The Vintage Era Broken Down

When you enjoy dressing vintage, you come to know a few things about what was in style in every decade, sometimes even each part of a decade. When you’re a person like this, you can make a reference to the 20s, get a response such as “oh, you mean Marilyn Monroe?” and not know whether to laugh or cry. In fact at a recent history inspired event someone said to me “I wasn’t sure if you were WWII or Titanic.” Putting aside the fact that either way it sounds like I looked like an epic disaster, if someone had been on the Titanic looking like I did it would have meant they got there in a time machine. Don’t get me wrong, she was a very sweet lady. But it’s common. I don’t expect the average person to be able to tell the difference between 1870s style and 1880s style, but we only just recently got out of the 20th century. It’s a very near part of our history, and its fashion has a major impact on what we wear today. How can you do 50s if you don’t really know what the 50s looked like?
Even if you don’t take style queues from the past, it can be extremely interesting to track its progress. And one thing I love doing is watching old movies and trying to guess their year or the year they were based on by the clothes they wore. I’m getting sort of good at it – I can usually guess within 3 years.

I was going to try explaining each decade typically considered part of the vintage era, but then realized there were way too many intricacies to do this properly. It would be too complicated and I would probably get it wrong somewhere along the way. In fact when I see a vintage outfit, I don’t find myself mentally deconstructing it in order to tell what decade it’s from, it’s simply recognizable. So here is a compilation of pictures, to help you become more familiar with the look of each decade and what makes it unique.





Early 1960’s

8 comments on “The Vintage Era Broken Down

  1. Magnolia says:

    I’m a big fan of vintage. Great Post, I like the way you laid it all out:)

  2. I always get lost in the 1930s…your pics help. My problem is I love 1940s hair and 1950s dresses… luckily, as you say, most people don’t recognise the mismatch!

    • So true. Besides, the 40s hair and 50s dress combo is actually a very common one, one I myself do a whole lot. Don’t worry about mixing eras to put together a look you love that’s uniquely you πŸ™‚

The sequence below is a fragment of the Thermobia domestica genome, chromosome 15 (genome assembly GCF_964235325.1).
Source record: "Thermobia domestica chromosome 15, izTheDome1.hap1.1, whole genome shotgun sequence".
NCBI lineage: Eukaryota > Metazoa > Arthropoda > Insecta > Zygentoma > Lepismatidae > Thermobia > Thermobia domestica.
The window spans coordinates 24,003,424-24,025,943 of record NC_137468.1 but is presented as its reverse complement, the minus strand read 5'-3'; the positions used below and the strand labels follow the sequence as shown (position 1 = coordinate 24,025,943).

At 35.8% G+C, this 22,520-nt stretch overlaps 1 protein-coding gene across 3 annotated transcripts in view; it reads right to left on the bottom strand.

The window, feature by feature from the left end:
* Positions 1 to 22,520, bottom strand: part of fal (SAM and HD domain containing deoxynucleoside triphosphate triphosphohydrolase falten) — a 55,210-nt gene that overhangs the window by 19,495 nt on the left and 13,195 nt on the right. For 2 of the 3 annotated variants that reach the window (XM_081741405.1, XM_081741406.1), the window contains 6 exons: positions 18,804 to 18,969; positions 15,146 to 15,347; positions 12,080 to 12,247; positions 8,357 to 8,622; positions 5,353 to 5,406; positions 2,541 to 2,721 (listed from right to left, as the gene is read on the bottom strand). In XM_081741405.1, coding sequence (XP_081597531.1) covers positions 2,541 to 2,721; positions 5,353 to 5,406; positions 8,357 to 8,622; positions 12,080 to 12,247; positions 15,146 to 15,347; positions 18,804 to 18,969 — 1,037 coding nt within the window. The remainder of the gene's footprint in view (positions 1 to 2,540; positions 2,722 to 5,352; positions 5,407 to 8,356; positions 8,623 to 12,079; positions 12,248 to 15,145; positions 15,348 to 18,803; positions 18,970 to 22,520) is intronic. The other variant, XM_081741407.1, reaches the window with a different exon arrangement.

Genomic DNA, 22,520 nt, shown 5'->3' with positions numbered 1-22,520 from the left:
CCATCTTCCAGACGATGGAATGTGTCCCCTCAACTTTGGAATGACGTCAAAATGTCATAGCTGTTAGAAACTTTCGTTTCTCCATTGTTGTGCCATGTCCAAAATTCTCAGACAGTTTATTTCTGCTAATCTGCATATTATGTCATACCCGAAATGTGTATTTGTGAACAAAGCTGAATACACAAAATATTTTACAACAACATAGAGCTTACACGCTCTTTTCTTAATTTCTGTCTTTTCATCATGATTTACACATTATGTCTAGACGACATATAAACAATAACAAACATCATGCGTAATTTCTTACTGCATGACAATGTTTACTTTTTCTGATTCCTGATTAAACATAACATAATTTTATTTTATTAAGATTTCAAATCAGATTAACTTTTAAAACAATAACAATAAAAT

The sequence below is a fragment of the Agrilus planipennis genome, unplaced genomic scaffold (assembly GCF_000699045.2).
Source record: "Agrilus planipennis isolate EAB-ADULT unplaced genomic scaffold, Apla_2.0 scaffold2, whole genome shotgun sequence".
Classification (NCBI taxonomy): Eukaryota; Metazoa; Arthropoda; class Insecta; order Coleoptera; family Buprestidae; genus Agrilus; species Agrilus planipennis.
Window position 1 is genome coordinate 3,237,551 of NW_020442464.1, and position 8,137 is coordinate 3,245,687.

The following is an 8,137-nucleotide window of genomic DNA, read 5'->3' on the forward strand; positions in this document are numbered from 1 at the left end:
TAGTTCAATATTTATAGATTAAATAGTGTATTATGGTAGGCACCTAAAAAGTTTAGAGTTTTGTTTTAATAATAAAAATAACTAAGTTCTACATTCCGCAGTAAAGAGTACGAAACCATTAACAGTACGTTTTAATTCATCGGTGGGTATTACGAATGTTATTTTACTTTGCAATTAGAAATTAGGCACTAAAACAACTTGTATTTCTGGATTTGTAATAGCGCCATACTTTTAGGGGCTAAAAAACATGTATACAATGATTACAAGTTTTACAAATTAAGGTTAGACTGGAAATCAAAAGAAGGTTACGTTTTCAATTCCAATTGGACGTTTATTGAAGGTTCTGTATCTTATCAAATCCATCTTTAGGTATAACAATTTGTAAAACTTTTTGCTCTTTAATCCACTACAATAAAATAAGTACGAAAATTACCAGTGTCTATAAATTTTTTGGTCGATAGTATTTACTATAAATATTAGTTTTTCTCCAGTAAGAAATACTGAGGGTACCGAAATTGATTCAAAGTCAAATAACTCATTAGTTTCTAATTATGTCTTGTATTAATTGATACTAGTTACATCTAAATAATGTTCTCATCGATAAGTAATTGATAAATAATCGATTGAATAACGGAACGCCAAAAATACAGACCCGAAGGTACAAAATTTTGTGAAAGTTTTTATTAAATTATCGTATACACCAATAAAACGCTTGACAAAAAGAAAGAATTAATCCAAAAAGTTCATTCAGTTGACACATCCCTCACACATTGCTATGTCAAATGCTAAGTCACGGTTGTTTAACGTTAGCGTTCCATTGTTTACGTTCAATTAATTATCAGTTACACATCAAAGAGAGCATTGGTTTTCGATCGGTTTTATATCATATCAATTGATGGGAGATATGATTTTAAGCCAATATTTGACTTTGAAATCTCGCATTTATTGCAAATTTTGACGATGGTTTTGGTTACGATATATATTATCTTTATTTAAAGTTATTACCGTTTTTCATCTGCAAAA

3. Shari says:

    This post is absolutely amazing! I don’t vintage on a regular basis, but I do love vintage shopping and have a few vintage pieces. I love this post a lot. My only question is it looks like in the 30’s they dressed fancy wear all the time or was their regular clothes similar to what was worn in the 20’s? or did their regular clothes go over into the 40’s?

    • This is something a lot of people have noticed. From what I understand, the Great Depression was one of the main reasons we see so much formalwear. Most people couldn’t afford to shop, so they would wear old clothes and then lose themselves in the glamorous fantasies that Hollywood created. This of course doesn’t mean that there wasn’t any 30s street wear. It mainly differs from the 20s in that it changed from the relaxed tomboy look into something more feminine and romantic, more structured and body conscious, and the waist returned to its natural position. Here is a perfect example of an average 1930s dress.
      1930s dress

      • Shari says:

        thank you so much for answering my question! I do love vintage clothes, but as of lately, I havent bought any new clothes. And i prefer vintage or vintage inspired because EVERYTHING looks the same in the stores these days. And the things that I actually like and want to wear are vintage. This post has helped me so much! I love all the era’s really, thank you once again for posting this.

    • You’re very welcome! (Sorry if it shows me replying to the wrong comment, there was no button under the latest one!) I just added a bunch of pictures to the 30s section since this is the decade most people have trouble with, and I should have forseen it enough to try harder getting more pictures of every day people and clothes. I hope this helps you further πŸ™‚ And I can totally understand what you mean about everything now looking SO generic, it’s so boring! Vintage clothes also have a tendency to be MUCH more flattering to the female form, you just can’t go wrong.

      • Shari says:

        wow! thank you again for posting the extra photos – they are so pretty! And you are right about vintage clothing being more flattering to the female form – that is the reason why I love it so much! πŸ™‚

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